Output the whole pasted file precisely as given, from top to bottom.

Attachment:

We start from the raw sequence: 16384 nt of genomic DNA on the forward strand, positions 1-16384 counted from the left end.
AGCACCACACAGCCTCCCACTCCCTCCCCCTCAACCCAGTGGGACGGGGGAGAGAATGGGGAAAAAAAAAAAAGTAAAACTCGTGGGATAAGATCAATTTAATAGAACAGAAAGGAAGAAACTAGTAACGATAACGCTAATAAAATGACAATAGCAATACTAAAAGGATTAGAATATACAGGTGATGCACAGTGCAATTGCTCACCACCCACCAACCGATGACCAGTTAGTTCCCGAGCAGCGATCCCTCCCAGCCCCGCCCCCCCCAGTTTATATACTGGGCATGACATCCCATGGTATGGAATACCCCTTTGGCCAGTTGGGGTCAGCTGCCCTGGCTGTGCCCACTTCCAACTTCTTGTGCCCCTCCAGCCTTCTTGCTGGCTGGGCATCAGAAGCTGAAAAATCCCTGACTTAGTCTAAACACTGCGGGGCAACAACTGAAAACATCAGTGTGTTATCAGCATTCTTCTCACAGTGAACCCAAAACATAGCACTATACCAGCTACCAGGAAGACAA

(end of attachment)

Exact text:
We start from the raw sequence: 16384 nt of genomic DNA on the forward strand, positions 1-16384 counted from the left end.
AGCACCACACAGCCTCCCACTCCCTCCCCCTCAACCCAGTGGGACGGGGGAGAGAATGGGGAAAAAAAAAAAAGTAAAACTCGTGGGATAAGATCAATTTAATAGAACAGAAAGGAAGAAACTAGTAACGATAACGCTAATAAAATGACAATAGCAATACTAAAAGGATTAGAATATACAGGTGATGCACAGTGCAATTGCTCACCACCCACCAACCGATGACCAGTTAGTTCCCGAGCAGCGATCCCTCCCAGCCCCGCCCCCCCCAGTTTATATACTGGGCATGACATCCCATGGTATGGAATACCCCTTTGGCCAGTTGGGGTCAGCTGCCCTGGCTGTGCCCACTTCCAACTTCTTGTGCCCCTCCAGCCTTCTTGCTGGCTGGGCATCAGAAGCTGAAAAATCCCTGACTTAGTCTAAACACTGCGGGGCAACAACTGAAAACATCAGTGTGTTATCAGCATTCTTCTCACAGTGAACCCAAAACATAGCACTATACCAGCTACCAGGAAGACAA